The 2022 Garden Season Begins Now
There are many advantages to starting seeds indoors.
With seedlings, you begin with viable plants and transplant them to get the maximum use out of your Garden space.
As an added bonus, if you start your seeds indoors:
- You won’t be outside, digging in the garden when it’s still cold.
- You won’t worry about the weather ruining your start.
- Six weeks less weeding time… double the harvest.
- You save time & don’t waste money.
- You can sell the extra plants you don’t need.
The best seeds
These are the online retailers I recommend:
- Burpee – this is the most common vegetable and herbs producer we see at Lowe’s, Home Depot and the garden centers near me. I wasn’t happy with their bare-root plants, but the seeds have performed just as well as the seeds / seedlings I’ve purchased in stores. Why pay a chain store when you can save money by ordering directly?
- Baker Creek – for rare and/or unusual seeds, this is the place! I love their ethical approach and the huge catalog of options. You would expect their products to be pricey, but they are affordable too.
Note: As seeds age, they become less likely to germinate. If you are purchasing your seeds at a retail store, check the packaging date to be sure the seeds are good through this calendar year.
An Affordable Seed Starting System
- Shelves – This is the best deal on metal shelves that I could find right now. (Yes, even considering the shipping cost.) The shelves are super sturdy, easy to assemble. Plus, if gardening doesn’t work out, you can use them for many other things!
The shelf width and caster wheels make a big difference in versatility and use-ability: Shelves that are narrower than these are cheaper, but they aren’t going to accommodate as many uses. As for the wheels, our “grow” shelves are in our living room right now. With the wheels, it’s a snap to wheel them to another room if we have guests or need the space. It’s also a lot easier to bring the shelves to the water than to carry each of the 10 totes individually to the sink.
- Shop Lights – You don’t need expensive grow lights to get your seeds going. In fact, even LED lights work! It’s a bit more expensive on the front end than other shop lights, but it’s safer, uses less electricity, and is guaranteed to last for several years without needing replacement.
Still, finding the right shop lights is not as easy as it seems. If the lumens are too low, your seeds will not germinate. If the lights are the wrong length, they won’t cover all of your seeds or will be too long to hang on your shelves. You also need to be sure the lights are adjustable, as with a wire chain, so you can change the distance from the plants as they begin to grow.
If you go with the Sunco lights I am using (see the 4-pack above), you would need 10 lights for each shelving unit (that’s two per shelf). And since you will be hanging the lights from the shelf above the seedlings, you’ll also need S-shaped hooks to attach onto the wire chain. One pack of the linked S-hooks is exactly enough for two wire shelving units.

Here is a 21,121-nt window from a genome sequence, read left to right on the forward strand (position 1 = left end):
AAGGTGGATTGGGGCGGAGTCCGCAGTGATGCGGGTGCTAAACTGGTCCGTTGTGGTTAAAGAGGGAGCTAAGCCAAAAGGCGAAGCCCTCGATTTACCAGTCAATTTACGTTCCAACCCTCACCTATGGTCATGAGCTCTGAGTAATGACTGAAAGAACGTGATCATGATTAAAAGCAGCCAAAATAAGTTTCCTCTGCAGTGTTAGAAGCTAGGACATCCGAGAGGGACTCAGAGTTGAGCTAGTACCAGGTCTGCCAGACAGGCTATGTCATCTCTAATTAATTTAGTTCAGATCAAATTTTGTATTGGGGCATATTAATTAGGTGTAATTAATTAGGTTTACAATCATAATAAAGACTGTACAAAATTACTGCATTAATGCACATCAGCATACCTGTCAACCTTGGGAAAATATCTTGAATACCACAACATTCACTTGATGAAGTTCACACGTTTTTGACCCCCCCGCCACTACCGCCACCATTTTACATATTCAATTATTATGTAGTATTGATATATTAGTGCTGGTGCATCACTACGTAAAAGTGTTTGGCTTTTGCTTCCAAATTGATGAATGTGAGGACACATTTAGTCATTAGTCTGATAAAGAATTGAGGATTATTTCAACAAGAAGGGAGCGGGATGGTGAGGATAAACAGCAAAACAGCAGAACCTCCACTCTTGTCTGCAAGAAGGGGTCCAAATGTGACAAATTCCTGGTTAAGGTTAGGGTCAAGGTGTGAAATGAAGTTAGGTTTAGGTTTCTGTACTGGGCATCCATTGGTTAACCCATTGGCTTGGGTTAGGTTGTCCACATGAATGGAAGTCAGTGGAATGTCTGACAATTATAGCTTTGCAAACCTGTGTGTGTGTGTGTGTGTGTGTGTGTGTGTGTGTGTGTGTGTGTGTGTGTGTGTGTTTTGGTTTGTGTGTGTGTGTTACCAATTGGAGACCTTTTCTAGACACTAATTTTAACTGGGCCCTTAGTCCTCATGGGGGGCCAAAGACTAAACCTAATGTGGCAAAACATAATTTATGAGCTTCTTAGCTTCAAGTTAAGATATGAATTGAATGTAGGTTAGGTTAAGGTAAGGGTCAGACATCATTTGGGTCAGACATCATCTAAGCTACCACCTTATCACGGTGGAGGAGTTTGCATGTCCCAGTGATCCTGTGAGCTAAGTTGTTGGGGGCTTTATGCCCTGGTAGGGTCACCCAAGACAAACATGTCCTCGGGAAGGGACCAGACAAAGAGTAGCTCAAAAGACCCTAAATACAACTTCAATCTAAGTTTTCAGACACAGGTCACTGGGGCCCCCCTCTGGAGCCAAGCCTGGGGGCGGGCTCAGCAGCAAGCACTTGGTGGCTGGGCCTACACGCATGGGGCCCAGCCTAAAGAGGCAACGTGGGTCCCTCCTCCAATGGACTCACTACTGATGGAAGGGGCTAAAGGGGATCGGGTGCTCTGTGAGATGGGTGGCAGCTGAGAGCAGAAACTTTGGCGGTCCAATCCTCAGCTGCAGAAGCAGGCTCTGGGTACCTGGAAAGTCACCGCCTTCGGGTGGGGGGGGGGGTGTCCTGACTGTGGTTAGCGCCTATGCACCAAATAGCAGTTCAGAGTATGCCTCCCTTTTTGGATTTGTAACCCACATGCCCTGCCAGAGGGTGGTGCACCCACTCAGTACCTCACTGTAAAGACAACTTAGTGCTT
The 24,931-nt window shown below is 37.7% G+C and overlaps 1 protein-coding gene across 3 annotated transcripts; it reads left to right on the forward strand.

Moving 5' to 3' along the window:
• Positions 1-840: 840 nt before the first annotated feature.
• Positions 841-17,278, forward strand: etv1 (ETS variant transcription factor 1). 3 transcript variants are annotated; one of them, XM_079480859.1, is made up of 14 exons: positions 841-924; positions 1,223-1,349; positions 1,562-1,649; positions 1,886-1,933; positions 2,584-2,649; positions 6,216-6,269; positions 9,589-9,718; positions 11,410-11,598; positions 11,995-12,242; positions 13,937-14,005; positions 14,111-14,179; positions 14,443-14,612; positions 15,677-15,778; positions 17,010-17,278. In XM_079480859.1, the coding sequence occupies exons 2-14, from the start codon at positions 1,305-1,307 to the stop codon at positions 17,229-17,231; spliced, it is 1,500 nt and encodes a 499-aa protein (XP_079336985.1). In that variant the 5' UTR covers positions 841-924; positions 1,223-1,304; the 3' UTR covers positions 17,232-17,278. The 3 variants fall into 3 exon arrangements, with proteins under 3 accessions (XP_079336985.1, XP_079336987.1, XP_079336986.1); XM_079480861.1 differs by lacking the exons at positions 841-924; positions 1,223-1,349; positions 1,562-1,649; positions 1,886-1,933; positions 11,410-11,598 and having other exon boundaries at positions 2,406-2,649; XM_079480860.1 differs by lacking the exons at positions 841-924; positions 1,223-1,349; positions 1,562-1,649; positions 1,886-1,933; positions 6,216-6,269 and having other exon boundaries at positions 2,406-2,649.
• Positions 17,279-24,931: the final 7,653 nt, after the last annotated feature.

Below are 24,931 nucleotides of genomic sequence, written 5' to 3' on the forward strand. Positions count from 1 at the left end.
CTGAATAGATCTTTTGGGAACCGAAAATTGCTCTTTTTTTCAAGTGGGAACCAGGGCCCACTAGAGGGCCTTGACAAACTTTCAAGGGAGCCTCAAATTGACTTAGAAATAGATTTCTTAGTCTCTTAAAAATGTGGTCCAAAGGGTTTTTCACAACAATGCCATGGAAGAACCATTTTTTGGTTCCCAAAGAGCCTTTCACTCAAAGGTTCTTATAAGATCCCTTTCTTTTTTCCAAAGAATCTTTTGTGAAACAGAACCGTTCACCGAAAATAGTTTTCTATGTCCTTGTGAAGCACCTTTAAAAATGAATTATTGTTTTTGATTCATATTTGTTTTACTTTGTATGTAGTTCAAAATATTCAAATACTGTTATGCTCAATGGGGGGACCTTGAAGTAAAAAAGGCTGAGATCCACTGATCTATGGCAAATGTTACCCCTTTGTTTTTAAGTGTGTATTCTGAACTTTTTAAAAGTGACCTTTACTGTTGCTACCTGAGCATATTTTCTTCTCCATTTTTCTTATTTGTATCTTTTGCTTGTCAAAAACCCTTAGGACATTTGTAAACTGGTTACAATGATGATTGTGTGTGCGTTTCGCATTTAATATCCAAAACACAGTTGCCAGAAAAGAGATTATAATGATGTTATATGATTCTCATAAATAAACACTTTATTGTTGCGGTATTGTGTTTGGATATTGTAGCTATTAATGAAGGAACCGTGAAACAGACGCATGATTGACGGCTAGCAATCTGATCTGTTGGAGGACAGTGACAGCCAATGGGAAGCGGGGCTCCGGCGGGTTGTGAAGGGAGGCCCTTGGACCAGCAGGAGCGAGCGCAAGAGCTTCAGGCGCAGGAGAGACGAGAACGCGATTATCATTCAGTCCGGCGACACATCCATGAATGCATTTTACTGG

- Storage Totes – you need something to put your seedlings in. At first, I used cookie sheets, but they rusted and spilled water onto the hardwood floor when I tried to move them. Plastic storage totes are a convenient, inexpensive alternative.
What a relief this has been! Well worth the money. Watering is no muss, no fuss; they will be convenient to carry in and out for hardening; and, come transplant time, I’m less likely to tip them over than I did with the cookie sheets. That was truly a disaster because I hadn’t labeled the trays and didn’t know what what I was planting next to what.
You can fit two of these containers per shelf, so you would need 10 per shelf unit.
- Potting Soil – 2 cubic feet of potting soil was enough to completely fill all the DIY seed pots I made for two shelving units.I have had success with Miracle-Gro and decided to stick with it again this year.
- Pots – I used recycled newspapers to make my own, but you could purchase bio-degradable or recycled containers. Don’t buy peat (trust me) and please know that the plastic cell trays are a pain in the behind at transplanting time (IMHO). Yes, even the pop-out ones. I will continue to think about a pot that’s less time consuming to make, but for now, recycled newspaper is the best recommendation I have – having made 600 this year, that’s saying something!
- Fans – attach these to the shelving unit to mimic the outdoor environment. I got one per shelf, or 5 per shelving unit. Last year I tried to grow spinach indoors. Supposedly ANYONE can grow spinach. Well, mine was a fail! They were under lights and sprouted just fine, but eventually all the plants died. Their stems were too weak to support leaves. This year, I’m on a mission to grow stronger seedlings.
My Completed Seed-Starting System
We are waiting for our fans to arrive and I am still in the process of planting seeds, but here is what it will look like when you’re set up:
These are the same materials linked above. You can see that I don’t have the lights turned on for the top row, since there are no seeds on the shelf.
The next three shelves are seeds I started early to use for permaculture (to deter pests, attract beneficial insects, act as natural mulch, and/or to provide nutrients). Notice how close the light is to the plastic container. Another bonus of using LED is that the lights can rest directly on the plastic without damaging it.
The bottom row is an indoor lettuce mix that I intend to keep re-seeding year-round. It is in a brown planter so that, when seed-starting season is over and the metal shelves get put away, we will have an attractive container in our living room/dining room.
A peak inside the storage containers:
Seeds @ 3 weeks (started 1/31/22) Seeds @ 1 week (started 2/17/22)
I’m pretty excited with our progress. I hope this system blesses you too.
Cheers to a successful 2022 gardening season!